the ARRL Web site and the C-CE Links found there. For more information,
contact Emergency Communications Course Manager Dan Miller, K3UFG,

+No comments filed on multiple vanity applications petition: A Petition
for Rulemaking put on public notice (RM-10582) by the FCC in late
September that asked the Commission to consider only one vanity call sign
application per applicant per call sign attracted no comments. The period
for comments ended in late October. The application, filed by Marvin
Edwards, K4BWC, Frank Lynch, W4FAL and Norman Young Jr, KA4PUV, sought
either a change in Part 97 Amateur Radio Service rules or modification of
the FCC's current vanity call sign policy. FCC rules do provide for filing
comments beyond the filing deadline, but commenters must justify the
reason for late filing. The petitioners said that permitting multiple
applications from the same applicant for the same call sign "has created a
de facto lottery" that favors applicants who can afford to pay multiple
application fees (now $14.50 per application and refundable if the call
sign is not granted) and put applicants unable to do so at "a distinct
disadvantage." The petitioners also cited specific instances where the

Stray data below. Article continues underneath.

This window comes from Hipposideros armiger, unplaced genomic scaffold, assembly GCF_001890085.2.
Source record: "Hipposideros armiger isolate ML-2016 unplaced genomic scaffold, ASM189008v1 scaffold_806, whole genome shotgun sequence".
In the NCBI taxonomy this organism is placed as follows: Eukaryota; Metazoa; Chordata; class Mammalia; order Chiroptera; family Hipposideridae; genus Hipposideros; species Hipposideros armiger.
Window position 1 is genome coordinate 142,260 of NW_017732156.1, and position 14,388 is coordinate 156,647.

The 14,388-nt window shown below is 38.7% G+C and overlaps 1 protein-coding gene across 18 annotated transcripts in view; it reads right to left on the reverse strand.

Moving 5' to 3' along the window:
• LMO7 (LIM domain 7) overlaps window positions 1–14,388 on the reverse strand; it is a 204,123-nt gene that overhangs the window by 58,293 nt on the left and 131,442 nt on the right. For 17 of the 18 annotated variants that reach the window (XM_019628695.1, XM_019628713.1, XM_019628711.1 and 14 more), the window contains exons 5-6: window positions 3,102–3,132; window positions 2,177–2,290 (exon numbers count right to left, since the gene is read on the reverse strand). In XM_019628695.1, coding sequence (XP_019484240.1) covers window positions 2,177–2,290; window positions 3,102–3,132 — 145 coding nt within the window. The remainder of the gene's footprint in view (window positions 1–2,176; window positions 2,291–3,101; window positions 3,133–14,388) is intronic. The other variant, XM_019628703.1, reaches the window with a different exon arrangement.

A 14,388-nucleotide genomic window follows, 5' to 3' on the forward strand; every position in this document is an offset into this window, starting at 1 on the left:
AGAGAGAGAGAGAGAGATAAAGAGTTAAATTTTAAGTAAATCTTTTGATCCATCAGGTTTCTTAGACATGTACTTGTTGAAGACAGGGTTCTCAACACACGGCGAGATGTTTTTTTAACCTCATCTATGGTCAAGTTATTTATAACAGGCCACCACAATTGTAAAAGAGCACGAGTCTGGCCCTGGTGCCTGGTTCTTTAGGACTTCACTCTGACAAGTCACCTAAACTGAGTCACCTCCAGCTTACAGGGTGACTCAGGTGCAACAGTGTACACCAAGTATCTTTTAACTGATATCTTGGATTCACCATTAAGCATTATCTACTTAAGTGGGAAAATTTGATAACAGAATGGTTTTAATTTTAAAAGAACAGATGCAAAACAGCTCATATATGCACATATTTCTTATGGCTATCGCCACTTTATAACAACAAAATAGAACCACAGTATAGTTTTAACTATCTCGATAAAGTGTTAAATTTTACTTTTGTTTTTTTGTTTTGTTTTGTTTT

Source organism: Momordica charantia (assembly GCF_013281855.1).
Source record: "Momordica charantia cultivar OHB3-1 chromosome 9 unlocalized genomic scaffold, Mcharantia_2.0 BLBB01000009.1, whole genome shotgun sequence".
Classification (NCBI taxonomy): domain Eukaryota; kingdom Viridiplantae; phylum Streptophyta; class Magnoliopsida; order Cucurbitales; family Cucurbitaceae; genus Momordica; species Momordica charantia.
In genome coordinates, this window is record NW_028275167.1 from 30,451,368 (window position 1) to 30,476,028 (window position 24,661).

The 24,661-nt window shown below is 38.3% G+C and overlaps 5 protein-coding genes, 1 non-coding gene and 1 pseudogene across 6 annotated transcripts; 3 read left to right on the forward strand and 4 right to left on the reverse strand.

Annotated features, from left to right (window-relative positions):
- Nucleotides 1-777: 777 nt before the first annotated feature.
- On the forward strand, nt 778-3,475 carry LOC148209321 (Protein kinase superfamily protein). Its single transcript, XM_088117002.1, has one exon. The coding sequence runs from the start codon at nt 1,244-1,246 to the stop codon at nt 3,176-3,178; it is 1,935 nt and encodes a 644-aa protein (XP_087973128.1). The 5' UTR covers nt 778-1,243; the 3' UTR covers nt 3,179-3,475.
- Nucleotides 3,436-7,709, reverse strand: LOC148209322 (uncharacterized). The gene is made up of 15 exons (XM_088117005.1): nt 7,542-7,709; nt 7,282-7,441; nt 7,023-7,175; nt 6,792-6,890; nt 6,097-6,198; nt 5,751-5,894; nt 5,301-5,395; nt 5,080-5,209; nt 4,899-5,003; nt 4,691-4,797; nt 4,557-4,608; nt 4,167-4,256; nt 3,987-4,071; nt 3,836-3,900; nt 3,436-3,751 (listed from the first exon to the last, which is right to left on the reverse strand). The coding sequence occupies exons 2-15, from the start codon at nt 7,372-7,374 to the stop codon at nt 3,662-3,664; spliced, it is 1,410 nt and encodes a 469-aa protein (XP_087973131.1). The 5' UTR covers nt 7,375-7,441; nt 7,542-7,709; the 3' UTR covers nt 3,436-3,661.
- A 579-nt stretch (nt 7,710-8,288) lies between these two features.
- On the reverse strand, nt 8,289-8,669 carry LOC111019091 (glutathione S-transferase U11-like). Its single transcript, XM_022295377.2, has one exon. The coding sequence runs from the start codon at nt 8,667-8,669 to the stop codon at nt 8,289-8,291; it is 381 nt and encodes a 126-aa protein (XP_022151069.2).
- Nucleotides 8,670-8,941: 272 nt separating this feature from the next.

winners of particular call signs had filed as many as 30 separate
applications. By dismissing all applications after an initial vanity
request for a given call sign, the FCC "would permit every licensed
amateur competing for an available call to have an equal chance of having
that call granted," the petitioners concluded.

* Attention all ARRL-affiliated clubs! ARRL Field and Educational Services
reminds ARRL-affiliated clubs that they are eligible to sign up for ARRL
E-Mail Forwarding Service ( vanity e-mail addresses. To apply,
send an e-mail request <>;, and F&ES will do the
rest. You should receive a test message once the process has been
completed. F&ES also points out that to remain actively affiliated,
ARRL-affiliated clubs need to file a report with ARRL Headquarters each
year. A good way to remember to submit your club's report is to use your
election time as a reminder "flag." ARRL HQ also needs to know any time a
change occurs within a club's records. To update your club's records,
complete the Affiliated Club Annual Report Form, available on the ARRL Web
site <>. Reminder notices
go out to overdue clubs in January and July. For more information, contact
ARRL Club and Educational Correspondent Margie Bourgoin, KB1DCO,; 860-594-0267; fax, 860-594-0259.

* Jean R. Cebik, N4TZP, SK: Jean Cebik, N4TZP, of Knoxville, Tennessee,
died November 4. She was 59 and had been battling cancer for more than a